Citizenship was always seen as a way to enable young people to play an active part in public life. But last week's review of the subject seems to suggest a subtle but significant shift - from education for citizenship to education about citizenship.
Sir Keith Ajegbo's review argues that a fourth strand, "identity and diversity: living together in the UK", be added. As such, it risks turning the subject into a rite of passage, along the lines of the Home Office citizenship tests.
It is no co-incidence that the handbook on which these tests are based, Life in the United Kingdom, is almost identical to the name of the proposed new strand. The report advocates a closer relationship between citizenship and history; indeed, this is further evidence of the shift.
There is a risk that this emphasis on the historical may tilt citizenship away from its original purpose. Good citizenship education is issue-based.
It starts from matters that concern young people and is informed by a range of contexts, including the historical. Sir Keith's recommendations may persuade some teachers to start with the historical context and then (if there is time) apply it to contemporary political issues. But this is unlikely to be either engaging or empowering.
The shift reflects a change in priorities from addressing voter apathy and political disillusionment to the current concern with community cohesion following the July 7 bombings in 2005. It is clear that the Government believes that lessons to promote British values and a grasp of our histories will boost community cohesion and deter extremism. But threats to community cohesion come less from cultural detachment than from political alienation.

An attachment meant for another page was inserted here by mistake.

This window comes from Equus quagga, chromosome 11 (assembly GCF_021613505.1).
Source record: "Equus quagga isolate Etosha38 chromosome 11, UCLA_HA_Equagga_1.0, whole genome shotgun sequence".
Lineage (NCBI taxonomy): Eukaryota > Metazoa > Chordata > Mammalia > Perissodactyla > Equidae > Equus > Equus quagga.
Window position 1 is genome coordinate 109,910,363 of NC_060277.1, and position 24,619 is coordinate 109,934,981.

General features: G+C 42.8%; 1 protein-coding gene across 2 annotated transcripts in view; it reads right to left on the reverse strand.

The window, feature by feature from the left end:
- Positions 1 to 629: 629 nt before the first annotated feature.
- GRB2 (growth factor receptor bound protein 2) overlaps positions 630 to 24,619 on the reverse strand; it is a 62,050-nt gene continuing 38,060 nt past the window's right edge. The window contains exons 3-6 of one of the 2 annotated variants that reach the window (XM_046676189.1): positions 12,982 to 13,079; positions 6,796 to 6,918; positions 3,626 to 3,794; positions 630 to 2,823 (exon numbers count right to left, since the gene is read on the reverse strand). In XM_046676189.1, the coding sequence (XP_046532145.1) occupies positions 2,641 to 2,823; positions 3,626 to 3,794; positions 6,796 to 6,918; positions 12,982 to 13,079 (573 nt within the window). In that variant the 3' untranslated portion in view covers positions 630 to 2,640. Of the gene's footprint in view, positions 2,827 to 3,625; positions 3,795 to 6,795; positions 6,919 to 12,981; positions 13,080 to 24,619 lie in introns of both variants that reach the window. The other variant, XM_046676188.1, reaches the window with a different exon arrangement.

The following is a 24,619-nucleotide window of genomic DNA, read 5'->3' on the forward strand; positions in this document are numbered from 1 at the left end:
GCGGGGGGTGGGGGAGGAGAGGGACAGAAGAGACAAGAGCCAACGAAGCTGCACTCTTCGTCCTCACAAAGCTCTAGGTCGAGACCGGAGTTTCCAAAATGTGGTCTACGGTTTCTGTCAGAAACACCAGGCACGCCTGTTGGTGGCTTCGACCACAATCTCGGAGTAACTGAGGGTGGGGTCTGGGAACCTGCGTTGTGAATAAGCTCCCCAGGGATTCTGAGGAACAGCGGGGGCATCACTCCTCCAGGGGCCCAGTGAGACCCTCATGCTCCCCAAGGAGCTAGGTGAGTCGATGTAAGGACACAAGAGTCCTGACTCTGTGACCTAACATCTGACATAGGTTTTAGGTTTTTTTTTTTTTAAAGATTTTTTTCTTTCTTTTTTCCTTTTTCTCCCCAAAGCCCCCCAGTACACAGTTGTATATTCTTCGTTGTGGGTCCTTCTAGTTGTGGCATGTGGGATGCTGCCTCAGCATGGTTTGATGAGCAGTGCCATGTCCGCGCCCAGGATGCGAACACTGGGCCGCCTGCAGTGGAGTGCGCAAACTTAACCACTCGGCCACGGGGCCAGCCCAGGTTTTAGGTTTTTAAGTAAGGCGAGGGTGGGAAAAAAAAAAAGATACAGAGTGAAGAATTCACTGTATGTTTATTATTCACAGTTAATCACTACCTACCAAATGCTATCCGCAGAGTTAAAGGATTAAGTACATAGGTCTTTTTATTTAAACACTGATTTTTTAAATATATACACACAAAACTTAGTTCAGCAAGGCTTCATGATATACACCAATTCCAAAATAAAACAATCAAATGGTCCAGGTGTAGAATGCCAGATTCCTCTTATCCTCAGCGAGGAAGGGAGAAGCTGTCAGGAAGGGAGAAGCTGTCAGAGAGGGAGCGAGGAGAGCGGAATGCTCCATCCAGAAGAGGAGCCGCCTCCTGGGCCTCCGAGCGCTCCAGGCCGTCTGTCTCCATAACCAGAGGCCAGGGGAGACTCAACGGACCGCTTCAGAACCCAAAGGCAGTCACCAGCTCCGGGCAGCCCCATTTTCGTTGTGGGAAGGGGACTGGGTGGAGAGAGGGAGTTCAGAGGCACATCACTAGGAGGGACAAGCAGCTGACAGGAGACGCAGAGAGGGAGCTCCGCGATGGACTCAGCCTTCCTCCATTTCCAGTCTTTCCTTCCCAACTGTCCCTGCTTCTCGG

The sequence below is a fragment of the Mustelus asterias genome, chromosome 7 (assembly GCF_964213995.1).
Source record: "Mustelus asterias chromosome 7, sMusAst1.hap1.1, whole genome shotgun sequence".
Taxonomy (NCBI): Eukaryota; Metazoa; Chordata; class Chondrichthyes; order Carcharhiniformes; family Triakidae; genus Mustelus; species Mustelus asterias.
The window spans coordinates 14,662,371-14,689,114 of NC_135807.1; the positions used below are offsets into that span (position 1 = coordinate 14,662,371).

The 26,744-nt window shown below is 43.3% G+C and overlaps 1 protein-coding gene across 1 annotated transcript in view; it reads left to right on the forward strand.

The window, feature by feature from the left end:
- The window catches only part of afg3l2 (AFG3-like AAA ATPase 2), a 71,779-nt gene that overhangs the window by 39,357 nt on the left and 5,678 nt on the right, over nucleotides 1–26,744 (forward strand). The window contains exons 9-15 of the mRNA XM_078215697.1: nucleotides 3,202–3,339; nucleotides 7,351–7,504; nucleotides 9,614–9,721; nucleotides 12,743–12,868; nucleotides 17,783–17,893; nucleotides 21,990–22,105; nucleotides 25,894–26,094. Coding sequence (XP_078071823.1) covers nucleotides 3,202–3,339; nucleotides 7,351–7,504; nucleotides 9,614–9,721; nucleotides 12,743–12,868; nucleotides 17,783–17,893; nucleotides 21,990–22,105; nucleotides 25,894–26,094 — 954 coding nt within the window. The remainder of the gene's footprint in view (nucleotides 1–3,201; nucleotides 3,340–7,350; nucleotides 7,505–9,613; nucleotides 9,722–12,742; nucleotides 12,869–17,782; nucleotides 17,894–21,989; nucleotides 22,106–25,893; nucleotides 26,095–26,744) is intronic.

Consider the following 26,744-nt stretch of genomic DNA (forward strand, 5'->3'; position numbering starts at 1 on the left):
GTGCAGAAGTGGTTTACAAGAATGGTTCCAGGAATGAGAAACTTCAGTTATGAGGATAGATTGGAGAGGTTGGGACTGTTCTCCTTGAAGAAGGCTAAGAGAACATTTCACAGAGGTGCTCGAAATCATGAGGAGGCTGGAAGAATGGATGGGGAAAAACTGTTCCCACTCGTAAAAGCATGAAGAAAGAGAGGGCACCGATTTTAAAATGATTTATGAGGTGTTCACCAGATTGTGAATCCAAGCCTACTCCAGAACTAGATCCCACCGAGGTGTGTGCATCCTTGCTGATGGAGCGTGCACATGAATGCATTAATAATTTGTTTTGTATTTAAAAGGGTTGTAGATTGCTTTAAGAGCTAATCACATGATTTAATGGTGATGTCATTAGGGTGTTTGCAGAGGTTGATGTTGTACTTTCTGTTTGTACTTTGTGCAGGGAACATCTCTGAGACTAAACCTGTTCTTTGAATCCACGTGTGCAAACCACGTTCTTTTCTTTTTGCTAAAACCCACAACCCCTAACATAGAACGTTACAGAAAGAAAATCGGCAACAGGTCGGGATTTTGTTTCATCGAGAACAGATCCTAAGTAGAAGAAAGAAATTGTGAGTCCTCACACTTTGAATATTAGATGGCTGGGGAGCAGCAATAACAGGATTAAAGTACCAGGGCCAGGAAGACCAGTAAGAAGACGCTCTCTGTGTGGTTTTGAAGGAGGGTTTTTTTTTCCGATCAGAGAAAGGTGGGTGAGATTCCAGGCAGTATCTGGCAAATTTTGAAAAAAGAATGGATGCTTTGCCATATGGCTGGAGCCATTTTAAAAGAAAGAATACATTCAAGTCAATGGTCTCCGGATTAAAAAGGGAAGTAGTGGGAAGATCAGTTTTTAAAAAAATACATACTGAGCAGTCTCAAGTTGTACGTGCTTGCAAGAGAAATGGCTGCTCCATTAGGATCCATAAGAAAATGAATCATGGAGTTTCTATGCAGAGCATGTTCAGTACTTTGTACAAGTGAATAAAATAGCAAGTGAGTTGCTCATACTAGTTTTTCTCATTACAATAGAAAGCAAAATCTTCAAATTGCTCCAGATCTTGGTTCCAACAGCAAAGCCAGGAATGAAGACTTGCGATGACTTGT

If the Government wants community cohesion, it needs to promote political empowerment. We begin to care about our communities when we feel we have a voice and a stake in them. The irony is that citizenship education, as it stands, is well-placed to promote political engagement and community cohesion. All the Government need do is put into practice the welcome recommendations that the subject be taught by specialist teachers in discrete curriculum time, that more opportunities be created for professional development and training, that heads show more commitment to it and pupils' opinions be listened to and acted on.
We need to remain loyal to the original purpose of citizenship as an educational process that empowers young people: a society in which people feel they have a genuine voice and influence is a society at peace with itself.
Pete Pattisson taught citizenship in London for five years and is now a journalist